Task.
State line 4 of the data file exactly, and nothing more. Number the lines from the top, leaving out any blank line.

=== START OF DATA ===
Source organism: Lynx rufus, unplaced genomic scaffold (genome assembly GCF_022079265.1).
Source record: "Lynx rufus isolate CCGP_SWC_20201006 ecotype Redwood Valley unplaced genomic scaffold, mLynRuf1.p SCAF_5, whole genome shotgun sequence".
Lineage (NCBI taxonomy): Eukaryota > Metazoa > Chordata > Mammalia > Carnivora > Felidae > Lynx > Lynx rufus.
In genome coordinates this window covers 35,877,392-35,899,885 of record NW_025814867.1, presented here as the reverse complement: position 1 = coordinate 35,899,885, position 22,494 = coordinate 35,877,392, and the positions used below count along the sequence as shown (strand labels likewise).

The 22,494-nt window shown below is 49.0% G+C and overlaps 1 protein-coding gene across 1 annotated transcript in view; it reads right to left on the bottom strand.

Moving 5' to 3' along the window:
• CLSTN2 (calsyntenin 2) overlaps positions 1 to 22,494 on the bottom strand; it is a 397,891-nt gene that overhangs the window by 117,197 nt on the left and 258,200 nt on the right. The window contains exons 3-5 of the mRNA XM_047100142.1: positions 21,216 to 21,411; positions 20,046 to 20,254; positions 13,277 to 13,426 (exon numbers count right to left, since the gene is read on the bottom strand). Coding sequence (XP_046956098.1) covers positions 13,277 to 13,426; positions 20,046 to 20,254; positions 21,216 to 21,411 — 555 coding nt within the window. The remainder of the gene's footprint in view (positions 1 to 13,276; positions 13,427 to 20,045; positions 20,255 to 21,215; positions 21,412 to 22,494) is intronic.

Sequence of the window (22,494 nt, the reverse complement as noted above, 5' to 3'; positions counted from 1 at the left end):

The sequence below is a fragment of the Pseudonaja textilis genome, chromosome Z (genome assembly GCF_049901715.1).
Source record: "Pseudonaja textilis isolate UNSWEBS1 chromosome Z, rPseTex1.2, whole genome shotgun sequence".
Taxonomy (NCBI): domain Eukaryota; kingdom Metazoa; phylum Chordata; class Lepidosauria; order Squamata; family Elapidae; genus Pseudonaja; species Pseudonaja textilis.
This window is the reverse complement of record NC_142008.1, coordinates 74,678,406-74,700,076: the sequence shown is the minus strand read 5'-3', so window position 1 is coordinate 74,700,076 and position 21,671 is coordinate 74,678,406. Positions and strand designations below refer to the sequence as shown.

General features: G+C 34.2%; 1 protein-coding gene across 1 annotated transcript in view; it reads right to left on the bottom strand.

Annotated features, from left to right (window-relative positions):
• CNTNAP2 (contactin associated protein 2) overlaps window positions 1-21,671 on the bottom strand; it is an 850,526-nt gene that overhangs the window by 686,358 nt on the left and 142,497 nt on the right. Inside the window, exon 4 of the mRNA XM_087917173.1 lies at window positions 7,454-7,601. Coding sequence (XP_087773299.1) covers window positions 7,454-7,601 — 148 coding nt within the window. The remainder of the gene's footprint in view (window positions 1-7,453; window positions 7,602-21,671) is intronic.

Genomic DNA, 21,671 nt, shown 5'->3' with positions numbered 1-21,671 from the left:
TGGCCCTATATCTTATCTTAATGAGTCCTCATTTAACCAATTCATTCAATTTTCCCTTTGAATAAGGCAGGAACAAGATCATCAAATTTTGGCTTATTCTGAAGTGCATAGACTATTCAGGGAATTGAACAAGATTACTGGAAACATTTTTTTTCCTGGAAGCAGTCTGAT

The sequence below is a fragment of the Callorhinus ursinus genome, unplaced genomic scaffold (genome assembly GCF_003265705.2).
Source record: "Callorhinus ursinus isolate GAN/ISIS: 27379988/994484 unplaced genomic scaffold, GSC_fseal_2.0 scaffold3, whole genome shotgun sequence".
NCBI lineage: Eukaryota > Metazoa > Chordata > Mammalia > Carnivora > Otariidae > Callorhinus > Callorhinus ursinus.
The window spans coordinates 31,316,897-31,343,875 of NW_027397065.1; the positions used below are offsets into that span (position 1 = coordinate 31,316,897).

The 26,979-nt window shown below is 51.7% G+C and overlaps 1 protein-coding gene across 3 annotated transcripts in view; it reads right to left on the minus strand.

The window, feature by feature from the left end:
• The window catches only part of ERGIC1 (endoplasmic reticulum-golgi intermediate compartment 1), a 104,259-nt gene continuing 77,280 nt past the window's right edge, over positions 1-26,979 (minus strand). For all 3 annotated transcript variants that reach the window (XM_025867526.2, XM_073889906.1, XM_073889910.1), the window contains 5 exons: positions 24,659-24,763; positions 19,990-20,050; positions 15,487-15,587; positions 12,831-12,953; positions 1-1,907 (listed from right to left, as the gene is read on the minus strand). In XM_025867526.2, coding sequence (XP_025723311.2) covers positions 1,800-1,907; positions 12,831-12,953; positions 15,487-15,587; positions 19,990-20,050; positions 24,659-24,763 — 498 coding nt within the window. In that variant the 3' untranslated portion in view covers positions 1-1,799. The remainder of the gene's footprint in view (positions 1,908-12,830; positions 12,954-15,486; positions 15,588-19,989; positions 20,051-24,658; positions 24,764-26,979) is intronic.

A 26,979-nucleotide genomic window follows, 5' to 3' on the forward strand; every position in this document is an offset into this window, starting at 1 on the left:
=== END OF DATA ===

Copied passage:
In genome coordinates this window covers 35,877,392-35,899,885 of record NW_025814867.1, presented here as the reverse complement: position 1 = coordinate 35,899,885, position 22,494 = coordinate 35,877,392, and the positions used below count along the sequence as shown (strand labels likewise).